President Hage Geingob has extended the measures to curb the spread of COVID-19 in the country for another 16 days until 31 July.
With Minister of Health and Social Services, Kalumbi Shangula, confirming that the Third Wave in Namibia now having peaked, hence its ravaging effect in the country the last two months. According Shangula the stabilising of the COVID-19 curve has been due to the restriction of movement between regions that was imposed at the end of June. “It is not possible to judge the effects of the measures of COVID-19 within two weeks. Since the introduction of the zones, they have been useful as we have now reached the peak. It has stabilised.”
Shangula adds that since the zoning of the regions, Namibia’s COVID-19 situation has remained high, although still alarmingly high. “For the entire duration of the country-wide restriction of movement, the daily new infections remained high above the one thousand mark. The number of deaths has correspondingly remained above 20 deaths per day, peaking at 150 deaths announced on the 13 July 2021. The pressure on the hospital beds and oxygen supply has remained sustained at high levels.”
The 13 regions were on 31 June divided into 10 zones between which movement has since been restricted to limit the spread of the virus. Namibia has recorded 18,148 cases since 30 June when the amendments to the COVID-19 regulations went into effect. The country has also recorded 714 deaths in that period.
Under the extended measures, the curfew, which has been in place from 21h00 to 04h00, continues while the maximum number of people allowed for public gatherings will remains at 10 people. Similarly, the sale of liquor remains permitted only from 09h00 to 18h00 from Monday to Thursdays. Shangula adds that 250 000 doses of Sinopharm are to arrive on Saturday, 17 July, and vaccination will resume on Monday , 19 July, countrywide. These vaccines were bought from China by Government.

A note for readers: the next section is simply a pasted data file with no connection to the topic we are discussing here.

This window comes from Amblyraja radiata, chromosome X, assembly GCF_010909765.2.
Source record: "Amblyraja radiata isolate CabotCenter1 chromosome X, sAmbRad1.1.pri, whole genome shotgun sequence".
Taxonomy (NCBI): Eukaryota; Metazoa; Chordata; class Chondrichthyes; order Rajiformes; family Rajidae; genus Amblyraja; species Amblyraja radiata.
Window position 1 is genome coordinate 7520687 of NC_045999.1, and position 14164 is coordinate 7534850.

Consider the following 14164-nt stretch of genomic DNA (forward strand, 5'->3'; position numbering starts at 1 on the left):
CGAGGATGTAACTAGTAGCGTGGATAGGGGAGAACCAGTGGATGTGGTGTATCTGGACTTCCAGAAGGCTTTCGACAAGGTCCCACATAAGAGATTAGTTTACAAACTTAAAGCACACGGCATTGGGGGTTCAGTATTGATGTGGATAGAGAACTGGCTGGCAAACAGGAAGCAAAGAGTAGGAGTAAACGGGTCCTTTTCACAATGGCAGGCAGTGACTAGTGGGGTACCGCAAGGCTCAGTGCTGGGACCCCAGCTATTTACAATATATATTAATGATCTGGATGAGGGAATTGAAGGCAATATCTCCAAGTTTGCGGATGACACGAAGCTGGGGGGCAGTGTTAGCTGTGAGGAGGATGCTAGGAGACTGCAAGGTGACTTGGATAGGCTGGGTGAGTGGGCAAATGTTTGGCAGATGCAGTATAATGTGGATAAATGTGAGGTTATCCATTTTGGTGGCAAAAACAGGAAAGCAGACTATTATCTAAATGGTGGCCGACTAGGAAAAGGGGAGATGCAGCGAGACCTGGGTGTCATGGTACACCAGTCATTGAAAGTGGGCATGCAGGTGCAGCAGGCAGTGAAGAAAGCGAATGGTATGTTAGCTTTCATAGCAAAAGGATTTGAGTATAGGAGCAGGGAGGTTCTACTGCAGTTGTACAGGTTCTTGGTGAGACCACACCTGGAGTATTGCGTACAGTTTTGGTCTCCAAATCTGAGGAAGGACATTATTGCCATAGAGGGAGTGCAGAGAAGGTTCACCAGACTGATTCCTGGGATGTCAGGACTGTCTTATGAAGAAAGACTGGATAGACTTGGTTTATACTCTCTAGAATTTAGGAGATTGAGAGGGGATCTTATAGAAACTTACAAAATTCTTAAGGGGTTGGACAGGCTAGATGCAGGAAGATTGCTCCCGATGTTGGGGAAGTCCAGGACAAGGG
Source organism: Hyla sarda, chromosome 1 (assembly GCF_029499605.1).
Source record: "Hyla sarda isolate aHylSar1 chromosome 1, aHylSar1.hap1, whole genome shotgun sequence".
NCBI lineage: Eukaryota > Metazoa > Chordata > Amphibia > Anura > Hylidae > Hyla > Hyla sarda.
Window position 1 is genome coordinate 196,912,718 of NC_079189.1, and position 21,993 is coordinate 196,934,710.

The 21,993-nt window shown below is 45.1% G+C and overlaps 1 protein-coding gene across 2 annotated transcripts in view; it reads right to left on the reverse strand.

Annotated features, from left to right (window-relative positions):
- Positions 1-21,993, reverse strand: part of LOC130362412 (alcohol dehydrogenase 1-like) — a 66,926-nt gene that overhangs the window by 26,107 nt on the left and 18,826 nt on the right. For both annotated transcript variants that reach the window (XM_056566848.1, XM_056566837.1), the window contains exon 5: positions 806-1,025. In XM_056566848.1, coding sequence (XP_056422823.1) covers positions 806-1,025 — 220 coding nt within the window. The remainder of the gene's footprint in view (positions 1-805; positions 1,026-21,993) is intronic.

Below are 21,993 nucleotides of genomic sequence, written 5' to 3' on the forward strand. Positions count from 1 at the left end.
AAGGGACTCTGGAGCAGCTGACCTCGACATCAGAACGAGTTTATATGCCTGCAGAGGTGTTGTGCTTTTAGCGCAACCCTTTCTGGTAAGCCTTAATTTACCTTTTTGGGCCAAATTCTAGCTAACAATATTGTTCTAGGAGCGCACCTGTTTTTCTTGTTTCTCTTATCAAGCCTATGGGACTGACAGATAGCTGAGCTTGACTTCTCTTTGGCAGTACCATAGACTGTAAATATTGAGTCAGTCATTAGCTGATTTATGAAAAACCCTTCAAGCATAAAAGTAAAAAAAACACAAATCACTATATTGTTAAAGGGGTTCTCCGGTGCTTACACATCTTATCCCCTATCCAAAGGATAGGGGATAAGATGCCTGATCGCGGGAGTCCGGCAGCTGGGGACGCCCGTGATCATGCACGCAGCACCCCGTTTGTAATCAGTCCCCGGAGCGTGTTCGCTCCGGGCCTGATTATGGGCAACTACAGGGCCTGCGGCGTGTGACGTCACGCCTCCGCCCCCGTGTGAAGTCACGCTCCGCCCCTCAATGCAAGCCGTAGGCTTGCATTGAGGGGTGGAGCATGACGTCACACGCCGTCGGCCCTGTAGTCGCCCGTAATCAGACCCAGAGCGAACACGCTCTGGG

The Health Ministry this week announced the depletion of vaccines at a number of vaccination sites across the country with Oshakati, Rehoboth and Windhoek completely out of vaccination stocks.
“We expect delivery of 40 800 doses of AstraZeneca from Covax Facility as from next week. The exact date of arrival of the vaccines has not been communicated yet.”
Meanwhile, Geingob says the expected delay in imports and impact that could be felt on Namibia’s economic due to the riots and looting in South Africa, should be taken as an opportunity for local producers.
“It has been said that great challenges present opportunity for growth. Anticipated disruptions to the supply chains of essential goods and services in the Republic of South Africa, may present an opportunity to bolster our domestic capacity,” Geingob says.
The lootings have been blamed on supporters of former president Jacob Zuma taking to the streets following his incarceration for 15 months for contempt of court last week.
“Accelerated efforts are underway to, among others, increase local oxygen generating capacity through an investment by the GIPF (Government Institutions Pension Fund) and to fast-track the manufacturing of coffins locally, through the Ministry of Industrialisation, Trade and SME Development and the National Planning Commission. Such renewed investments should remain viable beyond this particular crisis, thereby creating new opportunities for our young people,” said Geingob.
Namibia has thus far recorded 109,356 COVID-19 cases and 2,270 deaths.